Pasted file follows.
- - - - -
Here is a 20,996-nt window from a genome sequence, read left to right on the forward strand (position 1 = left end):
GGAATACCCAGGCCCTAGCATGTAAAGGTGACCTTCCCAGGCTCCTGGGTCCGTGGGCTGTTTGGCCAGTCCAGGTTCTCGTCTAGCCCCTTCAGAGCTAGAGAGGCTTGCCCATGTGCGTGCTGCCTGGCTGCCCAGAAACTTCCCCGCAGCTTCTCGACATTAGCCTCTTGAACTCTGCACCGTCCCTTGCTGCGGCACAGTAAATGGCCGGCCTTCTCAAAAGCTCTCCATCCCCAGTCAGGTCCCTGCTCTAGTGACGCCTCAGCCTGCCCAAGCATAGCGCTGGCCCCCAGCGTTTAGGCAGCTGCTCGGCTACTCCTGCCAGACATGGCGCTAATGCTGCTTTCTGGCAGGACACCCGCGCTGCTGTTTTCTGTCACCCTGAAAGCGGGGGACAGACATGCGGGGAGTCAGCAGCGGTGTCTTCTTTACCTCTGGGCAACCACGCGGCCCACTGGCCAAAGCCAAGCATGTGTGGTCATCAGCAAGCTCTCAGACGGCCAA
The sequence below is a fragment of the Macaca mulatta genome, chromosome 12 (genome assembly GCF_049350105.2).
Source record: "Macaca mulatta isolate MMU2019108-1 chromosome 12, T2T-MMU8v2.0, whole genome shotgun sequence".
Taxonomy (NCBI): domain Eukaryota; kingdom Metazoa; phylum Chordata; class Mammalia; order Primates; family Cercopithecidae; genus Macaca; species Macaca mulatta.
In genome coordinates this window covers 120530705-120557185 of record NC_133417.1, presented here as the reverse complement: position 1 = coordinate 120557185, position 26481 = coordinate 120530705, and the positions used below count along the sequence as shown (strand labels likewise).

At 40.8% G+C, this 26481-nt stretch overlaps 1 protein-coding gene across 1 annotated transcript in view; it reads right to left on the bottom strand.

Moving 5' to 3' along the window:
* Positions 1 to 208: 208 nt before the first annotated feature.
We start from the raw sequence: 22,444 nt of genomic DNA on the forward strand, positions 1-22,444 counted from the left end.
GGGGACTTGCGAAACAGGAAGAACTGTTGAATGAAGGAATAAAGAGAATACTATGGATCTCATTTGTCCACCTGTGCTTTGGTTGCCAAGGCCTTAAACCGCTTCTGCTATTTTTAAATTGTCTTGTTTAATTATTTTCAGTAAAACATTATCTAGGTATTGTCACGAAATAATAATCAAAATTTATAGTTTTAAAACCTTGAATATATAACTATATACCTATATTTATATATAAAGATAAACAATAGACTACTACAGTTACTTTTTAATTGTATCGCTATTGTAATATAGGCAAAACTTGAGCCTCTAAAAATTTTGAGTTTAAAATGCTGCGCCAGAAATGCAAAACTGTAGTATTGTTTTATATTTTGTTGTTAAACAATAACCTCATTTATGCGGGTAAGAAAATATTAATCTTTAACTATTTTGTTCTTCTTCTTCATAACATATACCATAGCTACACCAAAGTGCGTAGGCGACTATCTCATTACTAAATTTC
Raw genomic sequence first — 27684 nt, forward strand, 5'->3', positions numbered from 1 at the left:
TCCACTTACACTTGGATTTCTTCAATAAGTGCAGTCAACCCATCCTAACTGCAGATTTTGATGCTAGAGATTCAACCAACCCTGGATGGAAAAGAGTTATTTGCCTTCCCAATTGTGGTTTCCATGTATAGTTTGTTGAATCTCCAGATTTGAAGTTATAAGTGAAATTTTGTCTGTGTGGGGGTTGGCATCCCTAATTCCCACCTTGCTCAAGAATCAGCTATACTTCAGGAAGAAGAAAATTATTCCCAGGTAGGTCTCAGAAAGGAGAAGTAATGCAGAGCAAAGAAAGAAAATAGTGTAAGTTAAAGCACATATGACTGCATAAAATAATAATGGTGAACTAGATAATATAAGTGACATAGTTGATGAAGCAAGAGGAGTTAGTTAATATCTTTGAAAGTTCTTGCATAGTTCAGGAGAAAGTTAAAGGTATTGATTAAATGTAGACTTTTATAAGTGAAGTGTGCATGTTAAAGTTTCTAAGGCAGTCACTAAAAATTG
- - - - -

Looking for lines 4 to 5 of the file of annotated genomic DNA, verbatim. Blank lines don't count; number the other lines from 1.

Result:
Source record: "Macaca mulatta isolate MMU2019108-1 chromosome 12, T2T-MMU8v2.0, whole genome shotgun sequence".
Taxonomy (NCBI): domain Eukaryota; kingdom Metazoa; phylum Chordata; class Mammalia; order Primates; family Cercopithecidae; genus Macaca; species Macaca mulatta.